My sister lives in the town where we grew up. She hasn’t lived there continuously. She has lived in many places since she graduated from high school, but now that she is semi-retired, it works for her to serve as the caretaker of a family property and to live in our old home town. Since she has moved back there, she keeps me informed about the happenings in our town. Many years ago, the high school we attended was abandoned. The building had simply become too much of a liability, Dealing with all of the needed health and safety upgrades would only be part of the expense. The building was filled with stairways and most classrooms and bathrooms were not at all accessible to those who use wheelchairs or walkers. The time had come for a new high school. With the promise of tax payments and an increase in population from a mine in the mountains south of town, the community passed a bond issue and built a new high school.

The old high school remained mostly abandoned, except for the gymnasium, which was repurposed as a community center and continues to be used for community functions.

A few years ago the main part of the old high school caught on fire and burned. The structure was brick, but there was plenty of tinder dry framing lumber in the building to make a spectacular fire. For a while the rubble remained, with a hastily-erected chain link fence around it. Community-minded people chipped in to start the clean up. Some items were salvaged and auctioned to offset part of the cost of clean-up. Some people donated the use of equipment. Others volunteered their time and labor.

As the community worked together to clean up the site, some folks began to dream about what might be done with the site. The block where the high school was located now contained the gymnasium-become-community-center, the public library, the old phone company building which is now a community museum, and the empty lot where the school used to be. The idea of a community park became popular among the folk. Some of the people had visited Rapid City’s Main Street Square and wondered if something like that would work in our home town. More talk continued and a committee was formed to do some research.

Yesterday, I happened to be exchanging text messages with my sister as she was attending a community meeting about the proposed community plaza. It is a concept with which she is familiar, having lived in Portland, Oregon, with its Pioneer Courthouse Square and often visited Rapid City with our Main Street Square. The presenter, however, was making a big sales pitch for community squares. She supposed that there were some people who were less familiar with the concept who needed to be convinced. After a few text exchanges, I began to recognize the “pitch” being made by the presenter at the meeting. The more she wrote to me about him, the more familiar he seemed. I ended up guessing his name. He is from our town and was a big promoter of Main Street Square and several other projects around town.

Later she told me she had left the meeting without being sure what he was trying to sell. I know him and I know the answer. He was selling himself. He believes that he would be a good consultant on the project in my home town. He has hired out as a consultant before and earned some respectable money by doing so.

I have no idea whether or not hiring a consultant for such a project is a good idea, but something strikes me as not quite right about the idea.

Rapid City has a population of 74,421, and a history of steady growth over the past 20 or more years. My home town has a population of 1,674, very nearly the same population as 20 years ago. The ups and downs in population in my home town are directly related to the price of the metals taken from the mine. When the price is low, the mine shuts down. When the price is high it goes back into production. Boom and bust is the cycle of many mining towns.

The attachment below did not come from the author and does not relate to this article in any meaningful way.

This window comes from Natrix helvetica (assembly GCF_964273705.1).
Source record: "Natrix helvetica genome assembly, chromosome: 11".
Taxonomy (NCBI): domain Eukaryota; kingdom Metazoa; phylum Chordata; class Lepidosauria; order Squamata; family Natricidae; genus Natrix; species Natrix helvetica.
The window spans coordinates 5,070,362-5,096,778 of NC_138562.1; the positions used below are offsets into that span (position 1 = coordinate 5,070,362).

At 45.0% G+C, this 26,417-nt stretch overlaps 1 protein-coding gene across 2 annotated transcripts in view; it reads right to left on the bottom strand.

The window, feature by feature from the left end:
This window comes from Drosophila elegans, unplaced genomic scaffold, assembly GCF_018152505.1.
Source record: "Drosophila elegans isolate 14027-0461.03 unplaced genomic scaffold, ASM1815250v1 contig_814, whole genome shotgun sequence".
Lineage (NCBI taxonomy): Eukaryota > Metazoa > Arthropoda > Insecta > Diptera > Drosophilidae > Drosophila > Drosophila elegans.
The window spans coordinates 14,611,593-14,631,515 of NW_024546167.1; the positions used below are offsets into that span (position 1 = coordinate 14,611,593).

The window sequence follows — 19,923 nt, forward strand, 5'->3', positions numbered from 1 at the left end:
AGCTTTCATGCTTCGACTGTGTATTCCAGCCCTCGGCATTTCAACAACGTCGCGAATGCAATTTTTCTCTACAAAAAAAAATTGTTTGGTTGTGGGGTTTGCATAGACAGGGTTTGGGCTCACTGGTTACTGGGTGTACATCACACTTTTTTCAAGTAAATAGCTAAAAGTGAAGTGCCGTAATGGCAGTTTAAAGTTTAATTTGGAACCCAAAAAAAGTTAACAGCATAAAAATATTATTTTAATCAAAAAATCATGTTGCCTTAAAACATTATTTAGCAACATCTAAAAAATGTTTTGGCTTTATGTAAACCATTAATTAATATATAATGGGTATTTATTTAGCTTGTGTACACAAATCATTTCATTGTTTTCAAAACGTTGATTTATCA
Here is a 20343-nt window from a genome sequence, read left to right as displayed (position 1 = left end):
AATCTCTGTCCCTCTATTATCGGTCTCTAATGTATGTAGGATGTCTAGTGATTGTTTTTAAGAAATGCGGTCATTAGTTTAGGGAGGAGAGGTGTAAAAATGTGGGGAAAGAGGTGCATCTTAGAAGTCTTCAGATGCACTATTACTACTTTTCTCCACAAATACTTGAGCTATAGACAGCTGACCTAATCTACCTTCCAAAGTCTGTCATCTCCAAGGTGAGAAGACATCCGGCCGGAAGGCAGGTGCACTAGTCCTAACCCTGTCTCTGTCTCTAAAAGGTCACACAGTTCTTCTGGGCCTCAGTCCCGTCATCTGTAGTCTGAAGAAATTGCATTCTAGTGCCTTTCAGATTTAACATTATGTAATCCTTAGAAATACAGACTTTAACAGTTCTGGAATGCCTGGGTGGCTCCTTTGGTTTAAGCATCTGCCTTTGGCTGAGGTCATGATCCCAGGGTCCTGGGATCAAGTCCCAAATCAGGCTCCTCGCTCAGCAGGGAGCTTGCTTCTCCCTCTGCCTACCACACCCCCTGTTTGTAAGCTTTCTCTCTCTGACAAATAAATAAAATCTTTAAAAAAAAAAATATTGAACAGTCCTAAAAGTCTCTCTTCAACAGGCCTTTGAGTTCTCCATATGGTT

But that isn’t the only difference between the two towns. There are plenty of other reasons why simply copying an idea from Rapid City won’t work in Big Timber.

I haven’t lived in that town since I was 17, nearly 50 years ago. I don’t know the community, and the members of the community I do know are all old timers. I suspect, however, that the people who live there are intelligent and creative and filled with good ideas. They have a wonderful city park and a lot of other attractions. I’m pretty sure that they are capable of deciding what to do with an empty lot in the center of the town without the need to hire outside consultants, even very good ones who have lots of experience.

The spirit that cleared the lot - volunteers and generous folk - will go a lot farther towards bring about the future the community needs than a desire to behave like a much larger community by hiring consultants.

We somehow keep convincing ourselves that there is great benefit in hiring folks who are not from here to help us, however. Back in South Dakota, our governor decided that we needed to hire an out-of-state advertising firm to design a drug awareness campaign. They did come up with a slogan that I’m pretty sure would not have come from any South Dakota advertising firm. I still don’t know if the ad agency folks are among the large number of Minnesotans who are laughing at South Dakota’s “Meth. We’re on it.” ad campaign. What if the whole thing is just a big South Dakota joke that they tell in other states.

Communities are strongest when they work among themselves to solve their own problems.

I’ve decided that my home town doesn’t need my advice about whether or not to hire a consultant for their project. I won’t be weighing in on the decision one way or another. They’re good folks. They’ll make a good decision.

Copyright (c) 2019 by Ted E. Huffman. I wrote this. If you would like to share it, please direct your friends to my web site. If you'd like permission to copy, please send me an email. Thanks!